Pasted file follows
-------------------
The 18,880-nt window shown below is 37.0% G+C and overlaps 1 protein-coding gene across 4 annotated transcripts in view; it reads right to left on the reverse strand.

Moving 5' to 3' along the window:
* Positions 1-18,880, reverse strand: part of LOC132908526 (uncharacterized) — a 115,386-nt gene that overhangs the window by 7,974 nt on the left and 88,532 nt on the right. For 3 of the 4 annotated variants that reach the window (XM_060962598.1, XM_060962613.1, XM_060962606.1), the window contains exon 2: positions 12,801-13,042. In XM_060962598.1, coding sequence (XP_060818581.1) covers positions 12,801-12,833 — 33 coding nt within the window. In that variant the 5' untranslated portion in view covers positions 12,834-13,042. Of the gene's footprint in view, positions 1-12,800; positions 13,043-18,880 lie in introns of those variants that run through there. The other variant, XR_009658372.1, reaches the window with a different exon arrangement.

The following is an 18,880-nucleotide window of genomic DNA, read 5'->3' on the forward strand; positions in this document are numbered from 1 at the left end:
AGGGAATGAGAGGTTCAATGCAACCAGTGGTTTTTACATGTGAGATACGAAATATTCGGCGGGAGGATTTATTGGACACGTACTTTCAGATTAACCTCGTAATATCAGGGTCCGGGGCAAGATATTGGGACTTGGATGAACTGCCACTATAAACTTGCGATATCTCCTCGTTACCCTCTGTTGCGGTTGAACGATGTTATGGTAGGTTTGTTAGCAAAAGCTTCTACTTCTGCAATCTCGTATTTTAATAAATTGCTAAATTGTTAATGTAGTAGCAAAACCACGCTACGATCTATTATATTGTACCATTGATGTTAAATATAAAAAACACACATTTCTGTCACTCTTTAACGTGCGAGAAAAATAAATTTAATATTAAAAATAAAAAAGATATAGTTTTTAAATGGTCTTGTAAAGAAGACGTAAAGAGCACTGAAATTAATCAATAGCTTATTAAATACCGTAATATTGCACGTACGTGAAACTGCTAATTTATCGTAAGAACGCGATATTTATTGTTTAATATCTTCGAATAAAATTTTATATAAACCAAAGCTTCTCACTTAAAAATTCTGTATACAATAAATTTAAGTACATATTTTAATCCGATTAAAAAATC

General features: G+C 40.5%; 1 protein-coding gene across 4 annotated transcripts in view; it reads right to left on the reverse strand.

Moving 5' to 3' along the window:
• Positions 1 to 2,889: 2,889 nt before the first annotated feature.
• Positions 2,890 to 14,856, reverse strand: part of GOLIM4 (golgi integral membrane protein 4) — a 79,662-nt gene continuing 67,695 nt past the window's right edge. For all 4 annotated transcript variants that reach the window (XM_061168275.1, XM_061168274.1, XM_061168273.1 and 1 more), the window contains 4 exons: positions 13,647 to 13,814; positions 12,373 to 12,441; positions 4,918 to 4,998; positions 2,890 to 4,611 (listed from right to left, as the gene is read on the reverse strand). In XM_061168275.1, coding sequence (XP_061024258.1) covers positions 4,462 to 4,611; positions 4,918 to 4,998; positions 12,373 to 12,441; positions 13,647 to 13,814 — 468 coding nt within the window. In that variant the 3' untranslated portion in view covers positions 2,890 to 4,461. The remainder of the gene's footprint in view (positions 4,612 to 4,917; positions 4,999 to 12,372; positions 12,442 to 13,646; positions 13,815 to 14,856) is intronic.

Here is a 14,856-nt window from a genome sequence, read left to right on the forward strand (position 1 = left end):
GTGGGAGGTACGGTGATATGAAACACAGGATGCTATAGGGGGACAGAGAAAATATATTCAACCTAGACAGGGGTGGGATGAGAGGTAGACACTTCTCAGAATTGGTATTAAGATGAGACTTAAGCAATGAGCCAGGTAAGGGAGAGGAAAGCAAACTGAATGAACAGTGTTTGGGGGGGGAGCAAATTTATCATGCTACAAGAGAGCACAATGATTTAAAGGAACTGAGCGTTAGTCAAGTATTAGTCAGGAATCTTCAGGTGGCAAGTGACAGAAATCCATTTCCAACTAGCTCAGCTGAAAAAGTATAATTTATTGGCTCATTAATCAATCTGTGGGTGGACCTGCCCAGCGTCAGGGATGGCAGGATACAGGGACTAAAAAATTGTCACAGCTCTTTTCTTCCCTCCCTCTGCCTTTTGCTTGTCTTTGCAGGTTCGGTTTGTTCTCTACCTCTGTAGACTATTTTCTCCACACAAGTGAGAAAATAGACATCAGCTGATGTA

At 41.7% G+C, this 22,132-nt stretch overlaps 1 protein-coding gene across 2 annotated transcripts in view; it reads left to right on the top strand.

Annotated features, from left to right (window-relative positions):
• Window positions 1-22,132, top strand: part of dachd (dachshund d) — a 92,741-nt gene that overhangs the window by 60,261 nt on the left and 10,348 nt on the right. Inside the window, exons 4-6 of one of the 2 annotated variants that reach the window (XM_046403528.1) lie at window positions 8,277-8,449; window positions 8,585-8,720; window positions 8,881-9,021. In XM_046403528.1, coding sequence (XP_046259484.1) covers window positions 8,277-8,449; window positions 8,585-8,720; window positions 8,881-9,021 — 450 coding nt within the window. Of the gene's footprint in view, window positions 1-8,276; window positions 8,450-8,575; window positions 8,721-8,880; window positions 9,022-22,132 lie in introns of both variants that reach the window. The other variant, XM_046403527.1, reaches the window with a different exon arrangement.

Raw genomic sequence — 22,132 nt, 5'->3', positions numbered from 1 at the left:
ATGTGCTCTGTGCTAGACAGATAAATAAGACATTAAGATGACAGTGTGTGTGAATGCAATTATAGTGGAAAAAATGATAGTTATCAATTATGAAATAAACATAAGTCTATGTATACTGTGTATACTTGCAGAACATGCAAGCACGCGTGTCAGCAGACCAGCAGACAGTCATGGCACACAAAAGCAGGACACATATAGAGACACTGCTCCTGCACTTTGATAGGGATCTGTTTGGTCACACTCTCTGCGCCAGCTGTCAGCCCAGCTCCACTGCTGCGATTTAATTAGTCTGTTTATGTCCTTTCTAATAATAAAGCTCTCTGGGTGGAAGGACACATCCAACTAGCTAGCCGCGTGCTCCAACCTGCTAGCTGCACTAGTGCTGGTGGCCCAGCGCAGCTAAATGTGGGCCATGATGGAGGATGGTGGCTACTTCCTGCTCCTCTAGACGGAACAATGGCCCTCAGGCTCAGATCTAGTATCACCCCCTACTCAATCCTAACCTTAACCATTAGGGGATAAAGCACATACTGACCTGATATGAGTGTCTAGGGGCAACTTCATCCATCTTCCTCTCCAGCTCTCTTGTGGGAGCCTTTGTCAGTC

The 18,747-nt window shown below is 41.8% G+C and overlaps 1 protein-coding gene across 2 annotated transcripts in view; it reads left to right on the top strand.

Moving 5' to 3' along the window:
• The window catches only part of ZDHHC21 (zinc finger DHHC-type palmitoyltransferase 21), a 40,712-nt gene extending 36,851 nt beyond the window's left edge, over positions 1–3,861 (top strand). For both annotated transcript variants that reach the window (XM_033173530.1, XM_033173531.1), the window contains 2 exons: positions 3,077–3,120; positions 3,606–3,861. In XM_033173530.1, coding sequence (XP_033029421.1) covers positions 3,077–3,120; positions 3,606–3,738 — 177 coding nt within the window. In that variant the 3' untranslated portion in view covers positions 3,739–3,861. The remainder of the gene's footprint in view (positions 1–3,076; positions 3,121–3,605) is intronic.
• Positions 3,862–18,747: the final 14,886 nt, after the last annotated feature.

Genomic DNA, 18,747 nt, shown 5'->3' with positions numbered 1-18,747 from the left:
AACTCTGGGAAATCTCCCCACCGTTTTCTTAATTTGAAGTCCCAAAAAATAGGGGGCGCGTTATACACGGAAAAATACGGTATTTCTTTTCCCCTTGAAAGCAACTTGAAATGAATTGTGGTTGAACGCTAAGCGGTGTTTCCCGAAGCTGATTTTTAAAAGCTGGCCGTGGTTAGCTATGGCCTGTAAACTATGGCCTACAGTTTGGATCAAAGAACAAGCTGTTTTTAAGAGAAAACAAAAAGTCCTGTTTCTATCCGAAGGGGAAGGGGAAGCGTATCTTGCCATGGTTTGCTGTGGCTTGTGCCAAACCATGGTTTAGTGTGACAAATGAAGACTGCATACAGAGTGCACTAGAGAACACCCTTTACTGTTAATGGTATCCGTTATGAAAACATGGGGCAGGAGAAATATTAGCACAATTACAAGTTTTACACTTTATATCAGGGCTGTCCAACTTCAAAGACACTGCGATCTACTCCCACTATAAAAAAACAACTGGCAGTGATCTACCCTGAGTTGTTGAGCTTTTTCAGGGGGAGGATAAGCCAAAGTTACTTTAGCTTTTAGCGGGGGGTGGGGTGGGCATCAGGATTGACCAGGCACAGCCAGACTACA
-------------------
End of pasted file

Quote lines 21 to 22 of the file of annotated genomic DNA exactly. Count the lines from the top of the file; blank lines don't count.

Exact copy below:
Genomic DNA, 18,747 nt, shown 5'->3' with positions numbered 1-18,747 from the left:
AACTCTGGGAAATCTCCCCACCGTTTTCTTAATTTGAAGTCCCAAAAAATAGGGGGCGCGTTATACACGGAAAAATACGGTATTTCTTTTCCCCTTGAAAGCAACTTGAAATGAATTGTGGTTGAACGCTAAGCGGTGTTTCCCGAAGCTGATTTTTAAAAGCTGGCCGTGGTTAGCTATGGCCTGTAAACTATGGCCTACAGTTTGGATCAAAGAACAAGCTGTTTTTAAGAGAAAACAAAAAGTCCTGTTTCTATCCGAAGGGGAAGGGGAAGCGTATCTTGCCATGGTTTGCTGTGGCTTGTGCCAAACCATGGTTTAGTGTGACAAATGAAGACTGCATACAGAGTGCACTAGAGAACACCCTTTACTGTTAATGGTATCCGTTATGAAAACATGGGGCAGGAGAAATATTAGCACAATTACAAGTTTTACACTTTATATCAGGGCTGTCCAACTTCAAAGACACTGCGATCTACTCCCACTATAAAAAAACAACTGGCAGTGATCTACCCTGAGTTGTTGAGCTTTTTCAGGGGGAGGATAAGCCAAAGTTACTTTAGCTTTTAGCGGGGGGTGGGGTGGGCATCAGGATTGACCAGGCACAGCCAGACTACA